As an engineer and salesman, Yamanaka's job in those days was to acquire and sell GE power turbines to Japanese users, often municipal governments and other utility authorities. No company in Japan could make turbines as well as GE, so Mitsui in those days made its money brokering American exports to Japan.

Because of the huge sums involved in building a power plant, and because governments are almost always involved in the business, it is typical for large deals to be supported by government credits or low-interest loans. Back in the 1960s, Yamanaka's job was made easier by the favorable financing he arranged with the U.S. Export-Import Bank. In those days, Japan was a big recipient of U.S. economic aid designed to rebuild its war-shattered infrastructure and to reinforce prosperity, democracy and political stability.

When Yamanaka returned to the United States during the 1970s for his second tour as a salesman, Mitsui had redefined his responsibilities somewhat. Now Japanese companies allied with Mitsui made some turbines and other heavy industrial equipment in competition with U.S. manufacturers. Yamanaka still used Ex-Im Bank credits to sell GE turbines to Japan, but he also sold Japanese products to U.S. companies, taking advantage of favorable public and private financing arranged by Tokyo.

By his third and final tour, during the mid-1980s, the tables had turned completely. Now 95 percent of Yamanaka's time and energy was absorbed by selling Japanese turbines and industrial equipment to U.S. users. It was a good business, and many of the Japanese products were considered superior.

As for GE's business in Japan, Yamanaka notes dryly that, "These days, Japanese customers don't need any economic aid."

Today, Yamanaka is posted on Mitsui's next frontier: the developing world, where demand for electric power far outstrips supply, and where governments are anxious to build plants quickly on favorable terms. GE is still one of Mitsui's competitors, but in India and elsewhere in South Asia, the contest isn't very close.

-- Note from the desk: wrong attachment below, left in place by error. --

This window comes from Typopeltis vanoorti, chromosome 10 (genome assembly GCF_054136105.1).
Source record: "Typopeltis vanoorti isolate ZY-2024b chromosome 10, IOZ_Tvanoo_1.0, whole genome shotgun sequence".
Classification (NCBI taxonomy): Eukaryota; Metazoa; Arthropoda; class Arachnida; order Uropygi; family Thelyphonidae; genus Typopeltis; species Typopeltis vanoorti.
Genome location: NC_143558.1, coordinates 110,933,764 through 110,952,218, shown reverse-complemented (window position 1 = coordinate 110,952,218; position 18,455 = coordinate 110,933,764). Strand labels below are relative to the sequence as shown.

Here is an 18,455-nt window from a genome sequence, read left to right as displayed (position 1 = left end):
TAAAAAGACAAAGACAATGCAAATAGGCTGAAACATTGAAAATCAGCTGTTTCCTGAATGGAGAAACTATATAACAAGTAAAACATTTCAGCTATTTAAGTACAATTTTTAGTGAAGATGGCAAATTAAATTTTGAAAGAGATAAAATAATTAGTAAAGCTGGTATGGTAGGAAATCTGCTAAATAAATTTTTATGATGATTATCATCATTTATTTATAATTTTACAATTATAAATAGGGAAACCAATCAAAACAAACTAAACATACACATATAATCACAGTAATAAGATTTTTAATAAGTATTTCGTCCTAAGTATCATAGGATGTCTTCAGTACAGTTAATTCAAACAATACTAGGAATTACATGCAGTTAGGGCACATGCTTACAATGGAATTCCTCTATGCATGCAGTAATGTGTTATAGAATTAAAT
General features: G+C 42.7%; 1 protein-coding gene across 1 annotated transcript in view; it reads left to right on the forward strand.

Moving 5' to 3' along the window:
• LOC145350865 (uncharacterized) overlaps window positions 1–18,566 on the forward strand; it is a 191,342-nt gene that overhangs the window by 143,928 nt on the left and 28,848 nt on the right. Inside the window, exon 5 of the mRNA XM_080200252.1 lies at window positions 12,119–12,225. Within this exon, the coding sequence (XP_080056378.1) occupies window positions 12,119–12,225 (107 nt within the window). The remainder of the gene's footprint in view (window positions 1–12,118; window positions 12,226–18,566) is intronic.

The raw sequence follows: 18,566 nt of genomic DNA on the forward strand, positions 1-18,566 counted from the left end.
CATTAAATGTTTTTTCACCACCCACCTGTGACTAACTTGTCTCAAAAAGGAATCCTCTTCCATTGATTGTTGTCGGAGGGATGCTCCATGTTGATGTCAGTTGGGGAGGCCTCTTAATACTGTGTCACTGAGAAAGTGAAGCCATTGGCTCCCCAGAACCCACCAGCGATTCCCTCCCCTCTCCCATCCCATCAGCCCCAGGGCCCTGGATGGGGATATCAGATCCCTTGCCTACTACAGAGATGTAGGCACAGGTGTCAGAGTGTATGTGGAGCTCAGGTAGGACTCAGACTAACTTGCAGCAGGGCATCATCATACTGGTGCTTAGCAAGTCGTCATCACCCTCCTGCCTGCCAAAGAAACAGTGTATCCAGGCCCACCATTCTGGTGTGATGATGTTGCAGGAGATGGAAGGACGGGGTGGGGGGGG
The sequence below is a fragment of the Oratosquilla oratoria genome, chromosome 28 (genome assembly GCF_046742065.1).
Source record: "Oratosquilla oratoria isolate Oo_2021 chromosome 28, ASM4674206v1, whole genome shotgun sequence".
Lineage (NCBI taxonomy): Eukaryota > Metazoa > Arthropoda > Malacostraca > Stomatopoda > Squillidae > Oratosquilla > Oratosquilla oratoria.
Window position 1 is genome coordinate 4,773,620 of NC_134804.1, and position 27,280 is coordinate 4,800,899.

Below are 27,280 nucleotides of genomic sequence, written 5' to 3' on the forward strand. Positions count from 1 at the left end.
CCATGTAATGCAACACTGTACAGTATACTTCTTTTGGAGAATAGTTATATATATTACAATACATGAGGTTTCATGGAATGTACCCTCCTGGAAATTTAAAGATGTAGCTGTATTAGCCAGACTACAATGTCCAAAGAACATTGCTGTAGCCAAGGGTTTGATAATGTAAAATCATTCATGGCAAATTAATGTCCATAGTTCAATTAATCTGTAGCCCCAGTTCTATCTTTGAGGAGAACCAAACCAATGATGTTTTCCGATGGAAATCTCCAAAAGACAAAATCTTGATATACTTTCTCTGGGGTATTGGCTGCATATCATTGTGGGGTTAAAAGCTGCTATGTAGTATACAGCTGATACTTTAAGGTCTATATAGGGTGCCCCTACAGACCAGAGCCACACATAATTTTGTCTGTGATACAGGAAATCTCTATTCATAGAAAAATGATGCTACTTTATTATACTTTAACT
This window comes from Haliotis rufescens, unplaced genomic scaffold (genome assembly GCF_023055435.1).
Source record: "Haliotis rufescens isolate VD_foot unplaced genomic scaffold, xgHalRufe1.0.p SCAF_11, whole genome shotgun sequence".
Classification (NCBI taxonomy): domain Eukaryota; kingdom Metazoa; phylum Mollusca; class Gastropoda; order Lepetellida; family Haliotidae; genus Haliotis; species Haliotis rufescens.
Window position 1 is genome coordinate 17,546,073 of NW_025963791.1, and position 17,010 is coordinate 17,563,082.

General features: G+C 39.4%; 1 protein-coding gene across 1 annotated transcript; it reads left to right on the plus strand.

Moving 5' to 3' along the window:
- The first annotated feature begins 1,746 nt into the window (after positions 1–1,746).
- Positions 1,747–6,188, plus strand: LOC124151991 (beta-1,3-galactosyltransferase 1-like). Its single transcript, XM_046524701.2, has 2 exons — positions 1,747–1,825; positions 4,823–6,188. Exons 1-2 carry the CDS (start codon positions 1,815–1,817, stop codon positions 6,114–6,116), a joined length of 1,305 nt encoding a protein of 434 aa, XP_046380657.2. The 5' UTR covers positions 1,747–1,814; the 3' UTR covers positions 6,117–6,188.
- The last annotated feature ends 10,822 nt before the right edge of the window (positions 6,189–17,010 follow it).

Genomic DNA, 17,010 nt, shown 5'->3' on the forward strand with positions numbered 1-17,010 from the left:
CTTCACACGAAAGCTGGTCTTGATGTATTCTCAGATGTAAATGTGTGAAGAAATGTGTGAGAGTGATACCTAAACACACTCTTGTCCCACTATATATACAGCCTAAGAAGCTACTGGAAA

One big reason: Japanese government aid, in the form of "soft" loans from its bulging Overseas Economic Cooperation Fund (OECF), has made Mitsui pretty much unbeatable by U.S. companies in South Asia.

Mitsui's biggest project in India today is the construction of the two 500-megawatt electric generating facilities at Anpara. Mitsui won the lead position on the contract after outbidding a single Japanese competitor.

The deal was clinched by a $600 million OECF loan carrying a 2.5 percent annual rate of interest, a 10-year grace period and a repayment period stretched over 30 years.

Like many Japanese, Yamanaka is sensitive to any implication that Japan is cynically using its aid budget to a poor country like India to promote the prosperity of Japanese corporations. The OECF loan restrictions excluding Western companies from competing "is of course a mixture, the political decision, the business decision."

As for Mitsui's goals, they are twofold, he said: to make immediate profits by winning contracts, and to build for the long run by using government-financed deals to introduce technologies and find partnerships with Indian companies.

Virtually all OECF loans to this region bar U.S. and European companies from competition, as was the case with the Anpara loan, but companies from developing countries are permitted to compete. In the rare instances where they beat out a Japanese competitor, negotiations later still often result in a tie-up with a Japanese company.

There are dozens of deals pending or underway in South Asia where Japanese firms have won contracts to build infrastructure projects using restrictive OECF loans or outright grants from Tokyo. Grants require 100 percent procurement from Japan.

A particularly vivid example of how such assistance promotes Japanese exports is visible in Sri Lanka, the island nation off India's southern tip. In the early 1980s, Sri Lanka had virtually no television facilities. With soft loans and grants, Japan donated state-of-the-art broadcast and transmission equipment, constructing a powerful network.

Today, Japanese manufacturers dominate Sri Lanka's booming market for color television sets -- a market that hardly existed 10 years ago.

Despite a gradual relaxation of the exclusive conditions, Japan's aid to developing countries retains "a very, very close connection with private business," said a Japanese source who asked not to be further identified. This situation arises in part from a shortage of government staff devoted to managing the huge aid program overseas. As a result, "the role in identifying projects is played by the big trading houses in Japan, and they encourage the {recipient} government to submit a proposal."